The colour of this printing is closest to Gibbons's lilac, but is just a bit paler and duller. It has a bluish undertone, so it is not a pale version of the reddish lilac, and it does not have the blackish undertone that the slate lilac has, so I would call this a dull lilac. I have three mint examples as shown above, and two used examples as shown below:



The stamp on the right is cancelled with an oval obliterator, most likely an 8-bar oval. The left stamp is canceled with an October 8, 1902 Lagos CDS, which again would suggest a very late usage of an earlier printing, which is not unusual as we have seen. 


Thirty Seventh Printing (Now Determined to be the Thirty Fifth Printing)


The colour of this printing is closest to the reddish lilac also, but the colour is just slightly duller than the Gibbons reddish lilac swatch. However, the overall tone is a perfect match. I have a single mint example as shown above, five used examples as shown below, and a mint marginal block shown below that:


All of the used examples shown here, except the second one are cancelled with either 8 or 9 bar oval obliterators. It is difficult to make them out exactly, but the first and fourth stamps appear to be 8-bars, while the third and fifth appear to be 9-bar obliterators. The second stamp is cancelled with an indistinct CDS, most likely Lagos.

The mint block of four, shown below, from the left side of the sheet, showing the Crown Agent's watermark in the left selvage, matches both the shade and plate characteristics of the stamps in this group. Therefore, I have ascribed this block to the thirty seventh printing.



The first used stamp in this group shows a clear break in the outer circular frame under the "A" of "Postage". This break is likely constant, though further research would be required to prove this. Although the stamp does have some minor surface scuffing, there is no trace of any colour in the area around the break, nor is there any apparent surface damage to the paper where the break is seen. This suggests that it is a genuine variety and not the result of a scuff:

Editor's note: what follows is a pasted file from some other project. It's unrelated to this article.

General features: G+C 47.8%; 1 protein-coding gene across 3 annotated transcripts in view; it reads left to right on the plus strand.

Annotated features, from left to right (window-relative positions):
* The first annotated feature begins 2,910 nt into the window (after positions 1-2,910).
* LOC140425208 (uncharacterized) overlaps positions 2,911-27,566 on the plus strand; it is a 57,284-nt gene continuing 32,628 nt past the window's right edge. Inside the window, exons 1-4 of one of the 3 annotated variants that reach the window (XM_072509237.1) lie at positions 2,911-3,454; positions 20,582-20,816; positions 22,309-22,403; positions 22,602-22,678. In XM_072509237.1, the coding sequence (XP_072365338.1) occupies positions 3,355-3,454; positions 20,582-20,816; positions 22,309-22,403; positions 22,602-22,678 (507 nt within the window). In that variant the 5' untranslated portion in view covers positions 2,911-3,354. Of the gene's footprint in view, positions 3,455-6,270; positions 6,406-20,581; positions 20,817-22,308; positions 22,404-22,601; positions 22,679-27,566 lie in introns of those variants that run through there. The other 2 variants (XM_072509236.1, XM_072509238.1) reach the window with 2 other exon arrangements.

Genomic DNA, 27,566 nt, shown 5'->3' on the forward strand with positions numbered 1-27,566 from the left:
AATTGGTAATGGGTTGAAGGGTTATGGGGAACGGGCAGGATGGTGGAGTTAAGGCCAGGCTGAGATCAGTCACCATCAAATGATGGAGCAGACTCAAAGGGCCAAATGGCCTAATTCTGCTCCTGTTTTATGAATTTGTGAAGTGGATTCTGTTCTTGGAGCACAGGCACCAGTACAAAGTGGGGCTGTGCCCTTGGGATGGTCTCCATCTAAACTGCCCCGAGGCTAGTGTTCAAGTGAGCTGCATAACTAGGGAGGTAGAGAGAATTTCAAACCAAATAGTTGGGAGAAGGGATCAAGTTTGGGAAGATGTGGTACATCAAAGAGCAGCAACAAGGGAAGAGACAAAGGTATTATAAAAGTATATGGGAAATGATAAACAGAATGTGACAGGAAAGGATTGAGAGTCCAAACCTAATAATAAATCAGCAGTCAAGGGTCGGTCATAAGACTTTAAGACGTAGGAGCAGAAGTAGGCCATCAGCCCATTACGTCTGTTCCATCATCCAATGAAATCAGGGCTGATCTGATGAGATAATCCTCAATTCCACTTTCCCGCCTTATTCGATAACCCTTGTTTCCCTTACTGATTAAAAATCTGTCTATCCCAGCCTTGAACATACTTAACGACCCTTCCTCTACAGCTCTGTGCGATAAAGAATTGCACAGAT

Thirty Eighth Printing (Now Determined to be the Twenty Sixth Printing)


The colour of this printing is again closest to the reddish lilac, but is duller. Therefore I would call this dull reddish lilac. I have one single mint example as shown at left, and two used used examples, both cancelled with Lagos CDS's. The middle stamp is dated sometime in May 1901, but I cannot quite make out the date on the other one. Again, this appears to be a late usage of an earlier printing.

Thirty Ninth Printing (Now Determined to be the Twenty First Printing)


The stamp on the left has been affected by the aging of the paper which has come about because of the gum, giving it a more yellowish appearance. However, I believe that its true colour is the same as the stamp on the right. The colour of this printing is closest to the Gibbons's dull purple, but is much paler. It is too dull to be a match to any of the lilac swatches. 

I have only two mint examples shown above and no used examples. 

Group 4 - Printings 40-50 Made From the Fourth State of the Plate - June/July 1895 or Possibly October 1897 to April 1900. (Now Determined to be Printings 36-46)

In this state, the detail in the hair at the back of the head is completely gone, both below the diagonal ribbon at the back of the head and above it as well. The hairlines at the top of the head and near the jewels of the crown have fused together so that only a narrow band of hair detail in the middle of the head is visible. The horizontal shading lines in the band of the crown have begun to merge together and the horizontal background lines of the medallion have begun to wear, causing them to become thicker in places and consequently, closer to their neighbours.